In the previous episode, I presented scales and chords being executed by individual fingers and single-finger combinations only.  Doing that has its own countless benefits but now, I will encourage you to do the same but using your natural fingering.  This should be very enjoyable and revealing.  Please be sure, however, to avoid extremes:  natural fingering isn’t fixed forever and just because it’s natural, doesn’t mean it won’t harm you in the long run.  Remember to sit in the same position, without energy puddles and to warm up for a few minutes before rushing to the keys.  Natural fingering only applies when these conditions and realisations are met.  To identify natural fingering, make sure you know the shape of the scale or chord in question on your internal piano first, then eye it up at the piano before closing your eyes and feeling the most comfortable fingers and hand positions, making sure, again, to create no energy puddles (especially a sagging wrist).

Using & Abusing Scales and Chords

This episode follows the previous two for good reason.  Whilst they focused on the reinforcement of shapes, precision, natural fingering, key orientation and using individual fingers from each hand, this episode will take a nice big step forwards and use them in different ways.  As a reminder, don’t forget that technical exercise mastery is eternal and has a daily presence in the life of the Water Pianist.  Do not assume that one particular exercise is more valuable than another since everybody is on a unique path and has very different needs and ambitions to yours, rendering the unavoidable content and how it is mastered, via whichever techniques are necessary, very flexible.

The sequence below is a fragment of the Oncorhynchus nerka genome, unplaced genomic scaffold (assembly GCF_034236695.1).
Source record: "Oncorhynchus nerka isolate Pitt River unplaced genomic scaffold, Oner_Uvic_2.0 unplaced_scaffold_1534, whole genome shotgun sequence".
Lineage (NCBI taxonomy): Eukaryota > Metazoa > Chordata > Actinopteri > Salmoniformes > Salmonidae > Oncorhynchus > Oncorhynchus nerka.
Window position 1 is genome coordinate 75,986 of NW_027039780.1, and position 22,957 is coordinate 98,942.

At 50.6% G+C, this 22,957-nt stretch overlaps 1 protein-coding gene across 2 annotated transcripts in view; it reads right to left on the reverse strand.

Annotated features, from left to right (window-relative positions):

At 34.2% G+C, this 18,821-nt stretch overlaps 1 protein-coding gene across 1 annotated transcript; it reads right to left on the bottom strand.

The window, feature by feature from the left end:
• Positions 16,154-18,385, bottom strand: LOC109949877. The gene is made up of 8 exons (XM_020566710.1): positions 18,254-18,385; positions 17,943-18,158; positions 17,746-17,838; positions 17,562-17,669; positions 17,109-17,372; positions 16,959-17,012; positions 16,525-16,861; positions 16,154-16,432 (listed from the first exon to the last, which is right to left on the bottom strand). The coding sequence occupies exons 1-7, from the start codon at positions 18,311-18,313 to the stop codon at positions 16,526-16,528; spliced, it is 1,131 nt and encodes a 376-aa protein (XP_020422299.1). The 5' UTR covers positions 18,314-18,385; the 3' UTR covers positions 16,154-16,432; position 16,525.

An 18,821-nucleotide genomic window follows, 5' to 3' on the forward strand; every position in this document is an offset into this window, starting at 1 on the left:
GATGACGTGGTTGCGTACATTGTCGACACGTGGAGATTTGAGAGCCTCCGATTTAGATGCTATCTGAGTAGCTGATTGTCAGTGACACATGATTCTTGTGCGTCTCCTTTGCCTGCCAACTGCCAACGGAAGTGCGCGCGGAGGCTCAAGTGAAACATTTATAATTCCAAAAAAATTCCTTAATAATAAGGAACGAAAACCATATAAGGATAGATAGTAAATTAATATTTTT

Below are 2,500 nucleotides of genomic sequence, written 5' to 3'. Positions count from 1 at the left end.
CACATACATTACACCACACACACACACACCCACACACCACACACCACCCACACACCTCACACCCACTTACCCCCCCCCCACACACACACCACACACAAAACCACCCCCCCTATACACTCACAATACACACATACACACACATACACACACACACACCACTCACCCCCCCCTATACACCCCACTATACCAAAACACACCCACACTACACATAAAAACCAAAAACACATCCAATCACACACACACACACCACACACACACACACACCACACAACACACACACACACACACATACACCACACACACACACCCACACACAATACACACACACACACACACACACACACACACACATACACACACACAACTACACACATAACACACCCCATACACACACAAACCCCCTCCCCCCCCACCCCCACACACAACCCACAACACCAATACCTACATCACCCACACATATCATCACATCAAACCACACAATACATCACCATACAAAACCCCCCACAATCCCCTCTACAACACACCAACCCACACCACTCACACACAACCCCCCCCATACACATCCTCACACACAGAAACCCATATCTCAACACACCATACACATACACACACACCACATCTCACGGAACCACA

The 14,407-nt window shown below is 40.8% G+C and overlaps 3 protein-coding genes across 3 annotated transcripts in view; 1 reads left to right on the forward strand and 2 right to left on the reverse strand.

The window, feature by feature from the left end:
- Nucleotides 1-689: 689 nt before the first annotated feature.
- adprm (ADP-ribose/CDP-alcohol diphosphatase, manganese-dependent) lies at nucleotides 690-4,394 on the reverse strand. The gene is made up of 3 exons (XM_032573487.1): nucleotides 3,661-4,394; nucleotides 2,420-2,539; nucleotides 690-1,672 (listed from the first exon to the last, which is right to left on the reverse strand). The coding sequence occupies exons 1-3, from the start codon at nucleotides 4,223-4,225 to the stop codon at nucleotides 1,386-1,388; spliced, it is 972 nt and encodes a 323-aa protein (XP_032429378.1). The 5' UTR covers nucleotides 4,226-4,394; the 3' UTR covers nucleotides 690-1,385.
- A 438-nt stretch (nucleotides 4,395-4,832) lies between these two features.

Experiencing Freedom at the Keys

Improvisation is not only a jazz piano concept.  One can, surprisingly, improvise with the scales and chords themselves; in fact, this is the first step to improvisation, as discussed in the jazz piano and composition category.  Being able to improvise is not about ‘sounding jazzy’ in this context, it is about helping you to become a spectator to your hands whilst reinforcing and eventually confirming to yourself that you know all the major scales and chords as part of the unavoidable content, plus that which is necessary to your path, which probably includes minor scales and more ‘advanced’ (I really don’t like that word) chord types.
These are not necessarily technical exercises but they can indeed involve or be totally executed using a particular technique such as individual fingering, octaves, a focus on dynamics, time signature practice, etc.  Or, of course, simply play what you want, how you want.  As always, the Water Pianist avoids extremes.